The Exxon Valdez oil spill in Prince William Sound, Alaska, in March 1989, was the largest crude spill to date in US waters. It prompted many studies on the fate, transport and effects of the oil on biota in Alaskan waters, as well as on archaeological sites. This book consists of 25 research papers presented at an ASTM Symposium in April 1993. This introductory chapter summarizes topics and highlights of those papers, covering chemistry and fate, shoreline impacts, effects on fish, fisheries and wildlife, and impacts on archaeological sites, and discusses some of the issues arisiing from the study of this spill. Some lessons learned from this research included: • The need for accurate identification of the spilled oil-derived hydrocarbons in all samples, • The extensive movement of the oil down the Alaskan coast, with its unique fate characteristics, • The strong chemical basis required for interpreting the biological significance of sedimented hydrocarbons, • The difficulty of separating oil effects on biological populations from changes due to other variables (biotic and abiotic), • The need for sensitive hydrocarbon biomarkers, and • The need to have established definitions and criteria to determine whether biological recovery had occurred.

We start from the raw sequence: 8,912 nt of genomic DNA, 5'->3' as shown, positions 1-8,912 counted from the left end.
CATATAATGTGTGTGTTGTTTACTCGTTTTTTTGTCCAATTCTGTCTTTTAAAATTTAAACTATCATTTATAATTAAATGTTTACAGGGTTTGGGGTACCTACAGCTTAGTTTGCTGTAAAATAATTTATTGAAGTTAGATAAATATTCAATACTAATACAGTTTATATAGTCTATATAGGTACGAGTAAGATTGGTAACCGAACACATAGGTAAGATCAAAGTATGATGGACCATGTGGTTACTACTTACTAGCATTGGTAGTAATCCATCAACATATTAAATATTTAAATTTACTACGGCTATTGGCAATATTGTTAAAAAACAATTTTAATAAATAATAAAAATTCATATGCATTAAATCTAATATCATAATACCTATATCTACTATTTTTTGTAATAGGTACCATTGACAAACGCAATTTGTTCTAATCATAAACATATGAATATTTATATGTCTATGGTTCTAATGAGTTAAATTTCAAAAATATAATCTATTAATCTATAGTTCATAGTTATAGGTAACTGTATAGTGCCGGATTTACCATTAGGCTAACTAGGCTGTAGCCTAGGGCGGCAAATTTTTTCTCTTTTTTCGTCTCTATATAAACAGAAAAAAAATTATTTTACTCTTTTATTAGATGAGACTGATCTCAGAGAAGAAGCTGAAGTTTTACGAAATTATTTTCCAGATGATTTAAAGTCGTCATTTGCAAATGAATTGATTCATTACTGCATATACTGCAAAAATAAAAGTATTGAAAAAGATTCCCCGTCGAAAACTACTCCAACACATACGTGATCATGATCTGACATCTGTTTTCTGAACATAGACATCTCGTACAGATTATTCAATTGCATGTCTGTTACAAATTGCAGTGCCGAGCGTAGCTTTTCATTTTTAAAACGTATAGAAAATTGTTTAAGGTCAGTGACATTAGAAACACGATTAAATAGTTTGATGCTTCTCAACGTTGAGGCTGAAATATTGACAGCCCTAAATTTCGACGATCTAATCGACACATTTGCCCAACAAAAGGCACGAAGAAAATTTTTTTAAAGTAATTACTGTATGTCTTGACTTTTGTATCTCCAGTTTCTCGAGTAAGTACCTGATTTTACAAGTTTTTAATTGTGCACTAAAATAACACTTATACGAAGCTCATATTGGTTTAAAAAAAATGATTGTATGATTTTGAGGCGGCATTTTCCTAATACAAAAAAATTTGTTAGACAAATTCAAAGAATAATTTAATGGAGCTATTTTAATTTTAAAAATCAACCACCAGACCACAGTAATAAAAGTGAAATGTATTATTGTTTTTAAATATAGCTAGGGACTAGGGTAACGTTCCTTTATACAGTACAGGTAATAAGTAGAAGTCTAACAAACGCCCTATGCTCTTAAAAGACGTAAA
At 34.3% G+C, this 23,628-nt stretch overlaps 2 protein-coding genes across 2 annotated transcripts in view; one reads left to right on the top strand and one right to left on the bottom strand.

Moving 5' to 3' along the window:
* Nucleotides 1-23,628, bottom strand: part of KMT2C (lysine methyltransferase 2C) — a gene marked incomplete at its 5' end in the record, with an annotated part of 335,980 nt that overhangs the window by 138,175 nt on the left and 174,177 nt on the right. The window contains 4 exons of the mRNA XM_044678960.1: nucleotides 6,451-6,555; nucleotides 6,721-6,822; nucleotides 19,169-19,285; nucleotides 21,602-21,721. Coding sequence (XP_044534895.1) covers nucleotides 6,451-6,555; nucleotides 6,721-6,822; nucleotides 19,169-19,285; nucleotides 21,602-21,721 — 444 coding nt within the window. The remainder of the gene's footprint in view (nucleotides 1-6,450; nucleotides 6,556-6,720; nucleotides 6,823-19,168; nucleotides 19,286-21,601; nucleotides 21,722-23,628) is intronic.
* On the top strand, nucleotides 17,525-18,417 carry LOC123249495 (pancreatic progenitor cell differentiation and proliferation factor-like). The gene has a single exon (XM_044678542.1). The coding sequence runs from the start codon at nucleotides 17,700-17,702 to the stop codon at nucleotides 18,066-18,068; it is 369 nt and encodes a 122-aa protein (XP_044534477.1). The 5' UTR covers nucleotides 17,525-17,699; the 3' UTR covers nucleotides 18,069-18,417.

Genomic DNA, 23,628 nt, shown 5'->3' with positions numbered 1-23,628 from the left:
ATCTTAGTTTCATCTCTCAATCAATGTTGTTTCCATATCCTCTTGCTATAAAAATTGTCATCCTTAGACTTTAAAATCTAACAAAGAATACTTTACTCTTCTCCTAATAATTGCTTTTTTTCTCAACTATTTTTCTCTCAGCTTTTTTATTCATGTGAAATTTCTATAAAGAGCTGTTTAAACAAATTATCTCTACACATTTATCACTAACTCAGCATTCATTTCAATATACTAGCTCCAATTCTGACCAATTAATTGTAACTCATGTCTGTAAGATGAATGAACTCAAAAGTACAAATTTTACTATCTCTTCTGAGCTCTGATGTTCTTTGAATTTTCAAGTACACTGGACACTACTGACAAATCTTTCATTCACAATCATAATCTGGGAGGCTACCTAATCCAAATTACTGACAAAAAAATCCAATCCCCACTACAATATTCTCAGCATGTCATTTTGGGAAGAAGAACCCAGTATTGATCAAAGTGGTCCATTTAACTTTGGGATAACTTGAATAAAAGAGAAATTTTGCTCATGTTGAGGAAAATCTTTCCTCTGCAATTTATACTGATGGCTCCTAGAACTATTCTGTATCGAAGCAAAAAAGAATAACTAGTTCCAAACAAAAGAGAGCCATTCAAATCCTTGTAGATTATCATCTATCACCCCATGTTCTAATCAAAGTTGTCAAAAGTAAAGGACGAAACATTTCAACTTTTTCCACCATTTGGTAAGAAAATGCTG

To provide a context for the papers in this volume, other published literature and symposia on this spill are discussed. Some of the more important remaining issues include: • The duration of effects of the residual oil, • The extent of intertidal impact and recovery, • The extent and duration of impacts of the spill on fisheries and wildlife populations, including seabirds and sea otters.
Additional issues, of considerable importance, but not concerned primarily with the fate and effects of the spilled oil, include: • The need for the oil spill community as a whole to agree ahead of time on how to study such accidental spills, and select appropriate monitoring tools. • The effect of impending litigation on the type and extent of the research conducted,
This volume provides the reader with detailed insights into the ecological impacts of such accidents in cold sub-arctic waters, and some of the outstanding scientific issues on the effects and recovery patterns after such spill events.